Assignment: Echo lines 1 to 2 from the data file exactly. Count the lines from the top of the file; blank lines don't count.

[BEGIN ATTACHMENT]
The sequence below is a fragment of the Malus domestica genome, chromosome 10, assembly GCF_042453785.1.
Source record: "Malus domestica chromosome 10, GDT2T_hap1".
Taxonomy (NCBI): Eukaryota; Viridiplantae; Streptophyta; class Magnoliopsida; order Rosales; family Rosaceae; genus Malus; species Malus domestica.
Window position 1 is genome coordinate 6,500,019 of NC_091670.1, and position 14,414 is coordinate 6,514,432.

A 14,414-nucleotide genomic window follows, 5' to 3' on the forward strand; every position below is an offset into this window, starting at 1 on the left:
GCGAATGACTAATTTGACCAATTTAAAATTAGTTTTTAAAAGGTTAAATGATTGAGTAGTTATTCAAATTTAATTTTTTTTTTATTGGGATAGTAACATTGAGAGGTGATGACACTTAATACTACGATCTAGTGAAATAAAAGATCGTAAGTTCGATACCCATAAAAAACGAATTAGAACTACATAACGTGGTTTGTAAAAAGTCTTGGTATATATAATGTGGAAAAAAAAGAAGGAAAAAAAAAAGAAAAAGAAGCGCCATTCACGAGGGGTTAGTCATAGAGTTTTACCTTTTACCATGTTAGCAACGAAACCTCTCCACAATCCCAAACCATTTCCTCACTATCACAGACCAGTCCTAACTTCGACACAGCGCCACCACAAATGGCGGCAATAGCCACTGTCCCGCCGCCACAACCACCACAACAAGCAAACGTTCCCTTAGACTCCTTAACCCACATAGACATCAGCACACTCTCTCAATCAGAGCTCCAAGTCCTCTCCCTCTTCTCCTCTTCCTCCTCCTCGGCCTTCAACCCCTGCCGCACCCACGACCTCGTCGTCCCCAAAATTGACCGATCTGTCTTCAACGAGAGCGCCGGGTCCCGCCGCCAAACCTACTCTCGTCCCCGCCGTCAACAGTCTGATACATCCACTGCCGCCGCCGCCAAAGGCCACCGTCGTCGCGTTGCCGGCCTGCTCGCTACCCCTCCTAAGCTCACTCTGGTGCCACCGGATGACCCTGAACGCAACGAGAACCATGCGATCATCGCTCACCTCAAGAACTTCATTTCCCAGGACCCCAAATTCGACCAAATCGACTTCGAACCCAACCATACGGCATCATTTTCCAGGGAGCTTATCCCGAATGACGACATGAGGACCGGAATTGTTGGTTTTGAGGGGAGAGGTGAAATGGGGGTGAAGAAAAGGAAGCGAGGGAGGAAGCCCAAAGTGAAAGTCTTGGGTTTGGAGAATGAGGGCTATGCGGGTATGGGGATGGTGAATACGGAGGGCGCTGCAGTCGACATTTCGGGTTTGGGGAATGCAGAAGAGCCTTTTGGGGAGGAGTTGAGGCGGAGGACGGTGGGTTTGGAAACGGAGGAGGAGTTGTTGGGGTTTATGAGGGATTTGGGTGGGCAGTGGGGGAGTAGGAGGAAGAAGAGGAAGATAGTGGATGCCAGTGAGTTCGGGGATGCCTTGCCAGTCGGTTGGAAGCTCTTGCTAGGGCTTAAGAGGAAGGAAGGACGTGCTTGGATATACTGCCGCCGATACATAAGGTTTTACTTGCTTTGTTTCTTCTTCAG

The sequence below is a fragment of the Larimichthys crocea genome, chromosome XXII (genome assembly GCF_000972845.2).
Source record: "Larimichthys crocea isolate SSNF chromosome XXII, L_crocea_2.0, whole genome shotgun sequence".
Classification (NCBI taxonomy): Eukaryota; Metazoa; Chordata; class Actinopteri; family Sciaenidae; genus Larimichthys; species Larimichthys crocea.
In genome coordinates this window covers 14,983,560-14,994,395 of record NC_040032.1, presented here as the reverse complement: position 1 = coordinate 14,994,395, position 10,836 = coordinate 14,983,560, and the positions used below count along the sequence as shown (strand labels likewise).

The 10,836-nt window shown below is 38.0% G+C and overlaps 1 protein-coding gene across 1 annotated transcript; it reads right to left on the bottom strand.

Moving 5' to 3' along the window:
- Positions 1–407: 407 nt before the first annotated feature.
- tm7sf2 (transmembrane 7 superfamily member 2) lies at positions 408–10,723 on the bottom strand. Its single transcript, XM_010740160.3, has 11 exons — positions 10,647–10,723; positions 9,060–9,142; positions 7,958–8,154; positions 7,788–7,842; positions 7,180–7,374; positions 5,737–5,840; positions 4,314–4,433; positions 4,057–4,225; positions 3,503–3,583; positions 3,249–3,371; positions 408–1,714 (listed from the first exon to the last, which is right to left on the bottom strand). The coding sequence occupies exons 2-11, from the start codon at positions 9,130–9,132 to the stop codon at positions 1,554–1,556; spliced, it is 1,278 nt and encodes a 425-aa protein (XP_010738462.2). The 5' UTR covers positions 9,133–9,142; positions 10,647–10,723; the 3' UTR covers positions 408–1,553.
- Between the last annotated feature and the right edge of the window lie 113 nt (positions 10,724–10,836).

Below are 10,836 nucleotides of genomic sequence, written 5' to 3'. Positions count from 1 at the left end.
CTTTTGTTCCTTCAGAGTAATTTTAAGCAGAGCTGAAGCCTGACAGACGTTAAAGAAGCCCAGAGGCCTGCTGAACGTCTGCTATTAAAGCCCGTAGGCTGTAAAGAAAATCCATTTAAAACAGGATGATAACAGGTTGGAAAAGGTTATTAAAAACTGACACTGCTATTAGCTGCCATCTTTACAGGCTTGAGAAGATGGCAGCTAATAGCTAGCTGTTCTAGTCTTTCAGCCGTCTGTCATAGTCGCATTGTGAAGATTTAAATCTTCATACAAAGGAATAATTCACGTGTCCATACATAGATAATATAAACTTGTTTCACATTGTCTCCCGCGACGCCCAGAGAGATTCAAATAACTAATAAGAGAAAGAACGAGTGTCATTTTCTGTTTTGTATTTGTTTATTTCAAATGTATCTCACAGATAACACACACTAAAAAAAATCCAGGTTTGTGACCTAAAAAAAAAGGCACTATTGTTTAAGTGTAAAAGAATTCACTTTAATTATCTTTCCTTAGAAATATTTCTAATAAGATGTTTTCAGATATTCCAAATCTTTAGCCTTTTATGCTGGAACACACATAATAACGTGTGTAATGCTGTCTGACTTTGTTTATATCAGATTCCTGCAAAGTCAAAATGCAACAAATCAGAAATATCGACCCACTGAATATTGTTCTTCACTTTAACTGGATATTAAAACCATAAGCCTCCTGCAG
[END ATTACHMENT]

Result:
The sequence below is a fragment of the Malus domestica genome, chromosome 10, assembly GCF_042453785.1.
Source record: "Malus domestica chromosome 10, GDT2T_hap1".